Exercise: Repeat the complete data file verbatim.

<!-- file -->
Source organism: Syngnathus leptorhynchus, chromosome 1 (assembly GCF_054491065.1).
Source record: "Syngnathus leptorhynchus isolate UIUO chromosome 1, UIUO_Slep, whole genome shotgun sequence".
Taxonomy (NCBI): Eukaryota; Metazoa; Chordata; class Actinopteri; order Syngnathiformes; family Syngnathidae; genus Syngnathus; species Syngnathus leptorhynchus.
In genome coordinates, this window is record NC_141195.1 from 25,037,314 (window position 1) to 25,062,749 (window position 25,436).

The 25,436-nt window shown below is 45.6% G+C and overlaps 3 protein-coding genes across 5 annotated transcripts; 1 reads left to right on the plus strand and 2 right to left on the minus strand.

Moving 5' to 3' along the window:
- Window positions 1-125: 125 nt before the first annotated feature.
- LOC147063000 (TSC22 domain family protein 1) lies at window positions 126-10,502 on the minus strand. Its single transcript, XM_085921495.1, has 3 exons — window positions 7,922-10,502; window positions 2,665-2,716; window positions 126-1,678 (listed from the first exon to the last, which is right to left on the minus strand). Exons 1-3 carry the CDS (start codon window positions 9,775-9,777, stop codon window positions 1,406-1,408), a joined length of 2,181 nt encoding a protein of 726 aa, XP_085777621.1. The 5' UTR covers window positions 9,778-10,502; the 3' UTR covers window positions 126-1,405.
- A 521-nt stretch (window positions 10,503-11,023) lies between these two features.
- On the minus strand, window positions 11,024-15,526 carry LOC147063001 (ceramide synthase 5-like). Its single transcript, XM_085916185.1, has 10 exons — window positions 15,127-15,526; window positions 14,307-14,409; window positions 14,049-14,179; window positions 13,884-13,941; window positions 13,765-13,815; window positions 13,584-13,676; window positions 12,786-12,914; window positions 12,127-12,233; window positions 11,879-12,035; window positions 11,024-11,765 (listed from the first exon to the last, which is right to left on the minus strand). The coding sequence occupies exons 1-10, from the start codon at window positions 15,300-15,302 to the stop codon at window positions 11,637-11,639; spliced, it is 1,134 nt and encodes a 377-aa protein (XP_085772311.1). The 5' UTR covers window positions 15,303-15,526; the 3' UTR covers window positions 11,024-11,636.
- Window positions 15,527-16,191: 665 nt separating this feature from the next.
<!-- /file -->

Source organism: Syngnathus leptorhynchus, chromosome 1 (assembly GCF_054491065.1).
Source record: "Syngnathus leptorhynchus isolate UIUO chromosome 1, UIUO_Slep, whole genome shotgun sequence".
Taxonomy (NCBI): Eukaryota; Metazoa; Chordata; class Actinopteri; order Syngnathiformes; family Syngnathidae; genus Syngnathus; species Syngnathus leptorhynchus.
In genome coordinates, this window is record NC_141195.1 from 25,037,314 (window position 1) to 25,062,749 (window position 25,436).

The 25,436-nt window shown below is 45.6% G+C and overlaps 3 protein-coding genes across 5 annotated transcripts; 1 reads left to right on the plus strand and 2 right to left on the minus strand.

Moving 5' to 3' along the window:
- Window positions 1-125: 125 nt before the first annotated feature.
- LOC147063000 (TSC22 domain family protein 1) lies at window positions 126-10,502 on the minus strand. Its single transcript, XM_085921495.1, has 3 exons — window positions 7,922-10,502; window positions 2,665-2,716; window positions 126-1,678 (listed from the first exon to the last, which is right to left on the minus strand). Exons 1-3 carry the CDS (start codon window positions 9,775-9,777, stop codon window positions 1,406-1,408), a joined length of 2,181 nt encoding a protein of 726 aa, XP_085777621.1. The 5' UTR covers window positions 9,778-10,502; the 3' UTR covers window positions 126-1,405.
- A 521-nt stretch (window positions 10,503-11,023) lies between these two features.
- On the minus strand, window positions 11,024-15,526 carry LOC147063001 (ceramide synthase 5-like). Its single transcript, XM_085916185.1, has 10 exons — window positions 15,127-15,526; window positions 14,307-14,409; window positions 14,049-14,179; window positions 13,884-13,941; window positions 13,765-13,815; window positions 13,584-13,676; window positions 12,786-12,914; window positions 12,127-12,233; window positions 11,879-12,035; window positions 11,024-11,765 (listed from the first exon to the last, which is right to left on the minus strand). The coding sequence occupies exons 1-10, from the start codon at window positions 15,300-15,302 to the stop codon at window positions 11,637-11,639; spliced, it is 1,134 nt and encodes a 377-aa protein (XP_085772311.1). The 5' UTR covers window positions 15,303-15,526; the 3' UTR covers window positions 11,024-11,636.
- Window positions 15,527-16,191: 665 nt separating this feature from the next.